Constance Naden

Constance Caroline Woodhill Naden (1858 - 1889) was an English poet.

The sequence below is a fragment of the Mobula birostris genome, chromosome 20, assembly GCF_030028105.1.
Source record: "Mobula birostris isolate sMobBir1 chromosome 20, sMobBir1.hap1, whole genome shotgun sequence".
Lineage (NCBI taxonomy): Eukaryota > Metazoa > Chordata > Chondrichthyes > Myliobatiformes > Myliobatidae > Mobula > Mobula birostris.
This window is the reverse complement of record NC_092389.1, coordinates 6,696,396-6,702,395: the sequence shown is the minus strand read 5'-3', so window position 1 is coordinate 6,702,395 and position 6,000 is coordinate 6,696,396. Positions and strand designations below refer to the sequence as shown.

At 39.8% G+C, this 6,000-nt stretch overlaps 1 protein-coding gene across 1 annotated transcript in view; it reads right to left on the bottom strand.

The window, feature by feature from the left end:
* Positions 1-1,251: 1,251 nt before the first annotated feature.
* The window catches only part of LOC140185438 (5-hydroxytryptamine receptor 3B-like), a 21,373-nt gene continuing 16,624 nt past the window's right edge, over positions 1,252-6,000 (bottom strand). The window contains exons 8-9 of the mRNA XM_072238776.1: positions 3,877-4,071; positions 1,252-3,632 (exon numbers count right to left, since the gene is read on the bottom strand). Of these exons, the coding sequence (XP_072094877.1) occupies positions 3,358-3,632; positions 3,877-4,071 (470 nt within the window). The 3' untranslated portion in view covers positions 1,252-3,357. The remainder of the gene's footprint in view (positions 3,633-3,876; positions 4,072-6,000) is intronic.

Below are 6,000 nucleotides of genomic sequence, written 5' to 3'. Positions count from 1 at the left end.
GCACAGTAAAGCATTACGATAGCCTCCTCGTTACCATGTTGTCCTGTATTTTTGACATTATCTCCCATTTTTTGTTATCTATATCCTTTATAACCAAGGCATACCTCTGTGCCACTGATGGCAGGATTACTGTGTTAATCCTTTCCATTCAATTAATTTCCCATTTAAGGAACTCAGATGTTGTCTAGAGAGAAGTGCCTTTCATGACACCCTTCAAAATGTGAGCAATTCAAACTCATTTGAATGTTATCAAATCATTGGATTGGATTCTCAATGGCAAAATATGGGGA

Born in Edgbaston, Birmingham, England on January 24, 1858, the only child of Thomas Naden, an architect, later president of the Birmingham Architectural Association, and Caroline Ann who died within two weeks of giving birth. She was brought up by her mother's parents, devout baptists who were well read. She was sent to a local Unitarian day school from the age of 8, where she developed a talent for painting. When she left school at the age of 16 she submitted some paintings to the Birmingham Society of Artists but they were rejected. She then turned her interests to philosophy, languages and the sciences, in 1879 attending the Birmingham and Midland Institute to study botany, and in 1881 published her first volume of poetry Songs and sonnets of Springtime and attended courses in science at Mason Science College, also becoming a member of the Birmingham Natural History Society. Through this period she began an interest in social darwinism, inspired by the writings of Herbert Spencer which was later to influence her writing. In 1887 she published a second volume of poetry A modern apostle and inherited a considerable fortune from her grandmother which allowed her to travel to Constantinople(Istanbul), Palestine, India, and Egypt. She returned to England in June 1888, becoming part of the London scientific community, and gaining attention as an essay writer, one of which, Induction and deduction won her the Heslop Gold Medal. Her life was however cut short at the age of only 31 when she died as the result of an operation on Christmas Eve, 1889. She was lauded after her death for both her philosophical writings, by Dr. Robert Lewins and for her poetry in an article by the Liberal MP William Ewart Gladstone (three times prime minister) in the Spectator, (January 11, 1890) in which he ranked her among the top eight women poets of the 19th century. Two books were published posthumously, Induction and deduction, and other essays (1890), and The complete poetical works of Constance Naden (1894). Herbert Spencer, the inspiration for much of her writing remarked that "she had philosophical capacity comparable with that of George Eliot".

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